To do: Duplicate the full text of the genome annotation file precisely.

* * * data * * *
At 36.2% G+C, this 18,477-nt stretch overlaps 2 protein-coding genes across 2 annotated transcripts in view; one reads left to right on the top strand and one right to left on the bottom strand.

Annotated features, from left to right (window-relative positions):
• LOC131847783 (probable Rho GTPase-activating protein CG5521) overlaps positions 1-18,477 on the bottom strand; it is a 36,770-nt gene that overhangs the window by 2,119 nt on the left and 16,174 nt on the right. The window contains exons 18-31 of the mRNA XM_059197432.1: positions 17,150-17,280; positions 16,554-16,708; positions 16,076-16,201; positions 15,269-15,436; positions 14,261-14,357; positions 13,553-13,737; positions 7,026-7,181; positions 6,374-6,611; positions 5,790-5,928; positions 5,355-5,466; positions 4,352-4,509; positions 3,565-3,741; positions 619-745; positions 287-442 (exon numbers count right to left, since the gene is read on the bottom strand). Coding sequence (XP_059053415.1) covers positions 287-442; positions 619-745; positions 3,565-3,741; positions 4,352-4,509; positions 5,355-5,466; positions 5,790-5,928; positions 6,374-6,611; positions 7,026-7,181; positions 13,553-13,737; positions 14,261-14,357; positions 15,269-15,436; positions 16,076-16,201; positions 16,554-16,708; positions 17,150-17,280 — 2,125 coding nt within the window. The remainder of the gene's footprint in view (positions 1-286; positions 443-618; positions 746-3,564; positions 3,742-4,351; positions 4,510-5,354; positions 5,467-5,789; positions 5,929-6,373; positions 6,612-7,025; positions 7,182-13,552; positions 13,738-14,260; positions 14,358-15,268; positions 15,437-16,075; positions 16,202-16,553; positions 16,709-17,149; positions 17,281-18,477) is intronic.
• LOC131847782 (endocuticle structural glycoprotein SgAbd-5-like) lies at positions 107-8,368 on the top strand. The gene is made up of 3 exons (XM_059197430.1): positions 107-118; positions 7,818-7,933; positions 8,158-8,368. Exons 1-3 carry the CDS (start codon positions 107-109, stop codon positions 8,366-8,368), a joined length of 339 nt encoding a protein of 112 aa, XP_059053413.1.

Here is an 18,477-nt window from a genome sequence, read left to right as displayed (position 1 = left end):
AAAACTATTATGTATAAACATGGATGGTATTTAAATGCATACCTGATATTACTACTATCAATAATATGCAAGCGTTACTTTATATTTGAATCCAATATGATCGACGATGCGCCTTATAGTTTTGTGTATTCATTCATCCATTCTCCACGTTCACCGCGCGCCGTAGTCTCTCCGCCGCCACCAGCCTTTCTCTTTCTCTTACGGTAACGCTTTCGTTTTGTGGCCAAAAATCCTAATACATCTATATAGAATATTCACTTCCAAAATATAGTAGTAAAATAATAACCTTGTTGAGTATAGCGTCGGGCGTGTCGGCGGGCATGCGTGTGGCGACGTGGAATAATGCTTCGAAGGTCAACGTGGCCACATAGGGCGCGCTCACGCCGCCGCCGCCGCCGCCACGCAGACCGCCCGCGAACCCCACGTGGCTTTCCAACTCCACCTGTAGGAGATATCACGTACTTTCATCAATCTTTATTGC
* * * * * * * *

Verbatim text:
At 36.2% G+C, this 18,477-nt stretch overlaps 2 protein-coding genes across 2 annotated transcripts in view; one reads left to right on the top strand and one right to left on the bottom strand.

Annotated features, from left to right (window-relative positions):
• LOC131847783 (probable Rho GTPase-activating protein CG5521) overlaps positions 1-18,477 on the bottom strand; it is a 36,770-nt gene that overhangs the window by 2,119 nt on the left and 16,174 nt on the right. The window contains exons 18-31 of the mRNA XM_059197432.1: positions 17,150-17,280; positions 16,554-16,708; positions 16,076-16,201; positions 15,269-15,436; positions 14,261-14,357; positions 13,553-13,737; positions 7,026-7,181; positions 6,374-6,611; positions 5,790-5,928; positions 5,355-5,466; positions 4,352-4,509; positions 3,565-3,741; positions 619-745; positions 287-442 (exon numbers count right to left, since the gene is read on the bottom strand). Coding sequence (XP_059053415.1) covers positions 287-442; positions 619-745; positions 3,565-3,741; positions 4,352-4,509; positions 5,355-5,466; positions 5,790-5,928; positions 6,374-6,611; positions 7,026-7,181; positions 13,553-13,737; positions 14,261-14,357; positions 15,269-15,436; positions 16,076-16,201; positions 16,554-16,708; positions 17,150-17,280 — 2,125 coding nt within the window. The remainder of the gene's footprint in view (positions 1-286; positions 443-618; positions 746-3,564; positions 3,742-4,351; positions 4,510-5,354; positions 5,467-5,789; positions 5,929-6,373; positions 6,612-7,025; positions 7,182-13,552; positions 13,738-14,260; positions 14,358-15,268; positions 15,437-16,075; positions 16,202-16,553; positions 16,709-17,149; positions 17,281-18,477) is intronic.
• LOC131847782 (endocuticle structural glycoprotein SgAbd-5-like) lies at positions 107-8,368 on the top strand. The gene is made up of 3 exons (XM_059197430.1): positions 107-118; positions 7,818-7,933; positions 8,158-8,368. Exons 1-3 carry the CDS (start codon positions 107-109, stop codon positions 8,366-8,368), a joined length of 339 nt encoding a protein of 112 aa, XP_059053413.1.

Here is an 18,477-nt window from a genome sequence, read left to right as displayed (position 1 = left end):
AAAACTATTATGTATAAACATGGATGGTATTTAAATGCATACCTGATATTACTACTATCAATAATATGCAAGCGTTACTTTATATTTGAATCCAATATGATCGACGATGCGCCTTATAGTTTTGTGTATTCATTCATCCATTCTCCACGTTCACCGCGCGCCGTAGTCTCTCCGCCGCCACCAGCCTTTCTCTTTCTCTTACGGTAACGCTTTCGTTTTGTGGCCAAAAATCCTAATACATCTATATAGAATATTCACTTCCAAAATATAGTAGTAAAATAATAACCTTGTTGAGTATAGCGTCGGGCGTGTCGGCGGGCATGCGTGTGGCGACGTGGAATAATGCTTCGAAGGTCAACGTGGCCACATAGGGCGCGCTCACGCCGCCGCCGCCGCCGCCACGCAGACCGCCCGCGAACCCCACGTGGCTTTCCAACTCCACCTGTAGGAGATATCACGTACTTTCATCAATCTTTATTGC